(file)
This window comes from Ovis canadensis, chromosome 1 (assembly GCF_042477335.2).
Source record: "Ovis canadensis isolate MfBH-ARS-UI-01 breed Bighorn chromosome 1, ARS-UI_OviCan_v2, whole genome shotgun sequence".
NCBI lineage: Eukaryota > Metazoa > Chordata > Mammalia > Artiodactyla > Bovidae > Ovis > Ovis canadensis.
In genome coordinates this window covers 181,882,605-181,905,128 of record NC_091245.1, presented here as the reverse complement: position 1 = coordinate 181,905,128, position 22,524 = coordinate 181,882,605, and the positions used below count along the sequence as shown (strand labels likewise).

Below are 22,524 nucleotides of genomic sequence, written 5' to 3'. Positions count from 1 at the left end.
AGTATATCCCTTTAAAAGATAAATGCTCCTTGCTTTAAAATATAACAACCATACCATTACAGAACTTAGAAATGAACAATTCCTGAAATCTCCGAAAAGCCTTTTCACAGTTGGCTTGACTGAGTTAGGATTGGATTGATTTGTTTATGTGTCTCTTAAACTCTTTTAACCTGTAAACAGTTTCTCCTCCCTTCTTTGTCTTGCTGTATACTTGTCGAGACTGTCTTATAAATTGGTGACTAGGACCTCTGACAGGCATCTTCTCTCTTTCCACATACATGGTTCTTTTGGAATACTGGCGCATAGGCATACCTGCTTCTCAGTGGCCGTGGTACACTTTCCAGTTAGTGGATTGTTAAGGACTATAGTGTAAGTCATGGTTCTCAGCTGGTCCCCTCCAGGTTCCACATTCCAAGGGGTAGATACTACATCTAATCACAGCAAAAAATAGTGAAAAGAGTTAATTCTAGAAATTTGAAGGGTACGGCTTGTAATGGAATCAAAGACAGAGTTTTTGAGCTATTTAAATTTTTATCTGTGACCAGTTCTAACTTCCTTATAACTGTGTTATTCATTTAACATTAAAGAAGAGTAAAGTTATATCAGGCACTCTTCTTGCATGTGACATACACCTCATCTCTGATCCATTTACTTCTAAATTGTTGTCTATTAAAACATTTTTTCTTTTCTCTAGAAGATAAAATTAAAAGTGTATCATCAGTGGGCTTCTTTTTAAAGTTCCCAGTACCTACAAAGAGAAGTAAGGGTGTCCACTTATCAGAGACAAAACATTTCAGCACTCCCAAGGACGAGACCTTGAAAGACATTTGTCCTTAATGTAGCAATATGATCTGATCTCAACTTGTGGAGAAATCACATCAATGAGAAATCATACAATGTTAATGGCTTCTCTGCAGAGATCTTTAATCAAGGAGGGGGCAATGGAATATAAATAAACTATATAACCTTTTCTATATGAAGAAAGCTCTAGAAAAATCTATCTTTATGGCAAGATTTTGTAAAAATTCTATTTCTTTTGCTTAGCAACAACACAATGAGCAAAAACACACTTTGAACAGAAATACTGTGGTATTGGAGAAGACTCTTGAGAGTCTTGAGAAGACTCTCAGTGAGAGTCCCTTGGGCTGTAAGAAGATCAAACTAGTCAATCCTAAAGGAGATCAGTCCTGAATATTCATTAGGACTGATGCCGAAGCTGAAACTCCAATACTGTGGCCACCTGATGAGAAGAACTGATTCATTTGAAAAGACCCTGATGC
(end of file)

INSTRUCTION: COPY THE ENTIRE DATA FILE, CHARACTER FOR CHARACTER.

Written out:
This window comes from Ovis canadensis, chromosome 1 (assembly GCF_042477335.2).
Source record: "Ovis canadensis isolate MfBH-ARS-UI-01 breed Bighorn chromosome 1, ARS-UI_OviCan_v2, whole genome shotgun sequence".
NCBI lineage: Eukaryota > Metazoa > Chordata > Mammalia > Artiodactyla > Bovidae > Ovis > Ovis canadensis.
In genome coordinates this window covers 181,882,605-181,905,128 of record NC_091245.1, presented here as the reverse complement: position 1 = coordinate 181,905,128, position 22,524 = coordinate 181,882,605, and the positions used below count along the sequence as shown (strand labels likewise).

Below are 22,524 nucleotides of genomic sequence, written 5' to 3'. Positions count from 1 at the left end.
AGTATATCCCTTTAAAAGATAAATGCTCCTTGCTTTAAAATATAACAACCATACCATTACAGAACTTAGAAATGAACAATTCCTGAAATCTCCGAAAAGCCTTTTCACAGTTGGCTTGACTGAGTTAGGATTGGATTGATTTGTTTATGTGTCTCTTAAACTCTTTTAACCTGTAAACAGTTTCTCCTCCCTTCTTTGTCTTGCTGTATACTTGTCGAGACTGTCTTATAAATTGGTGACTAGGACCTCTGACAGGCATCTTCTCTCTTTCCACATACATGGTTCTTTTGGAATACTGGCGCATAGGCATACCTGCTTCTCAGTGGCCGTGGTACACTTTCCAGTTAGTGGATTGTTAAGGACTATAGTGTAAGTCATGGTTCTCAGCTGGTCCCCTCCAGGTTCCACATTCCAAGGGGTAGATACTACATCTAATCACAGCAAAAAATAGTGAAAAGAGTTAATTCTAGAAATTTGAAGGGTACGGCTTGTAATGGAATCAAAGACAGAGTTTTTGAGCTATTTAAATTTTTATCTGTGACCAGTTCTAACTTCCTTATAACTGTGTTATTCATTTAACATTAAAGAAGAGTAAAGTTATATCAGGCACTCTTCTTGCATGTGACATACACCTCATCTCTGATCCATTTACTTCTAAATTGTTGTCTATTAAAACATTTTTTCTTTTCTCTAGAAGATAAAATTAAAAGTGTATCATCAGTGGGCTTCTTTTTAAAGTTCCCAGTACCTACAAAGAGAAGTAAGGGTGTCCACTTATCAGAGACAAAACATTTCAGCACTCCCAAGGACGAGACCTTGAAAGACATTTGTCCTTAATGTAGCAATATGATCTGATCTCAACTTGTGGAGAAATCACATCAATGAGAAATCATACAATGTTAATGGCTTCTCTGCAGAGATCTTTAATCAAGGAGGGGGCAATGGAATATAAATAAACTATATAACCTTTTCTATATGAAGAAAGCTCTAGAAAAATCTATCTTTATGGCAAGATTTTGTAAAAATTCTATTTCTTTTGCTTAGCAACAACACAATGAGCAAAAACACACTTTGAACAGAAATACTGTGGTATTGGAGAAGACTCTTGAGAGTCTTGAGAAGACTCTCAGTGAGAGTCCCTTGGGCTGTAAGAAGATCAAACTAGTCAATCCTAAAGGAGATCAGTCCTGAATATTCATTAGGACTGATGCCGAAGCTGAAACTCCAATACTGTGGCCACCTGATGAGAAGAACTGATTCATTTGAAAAGACCCTGATGC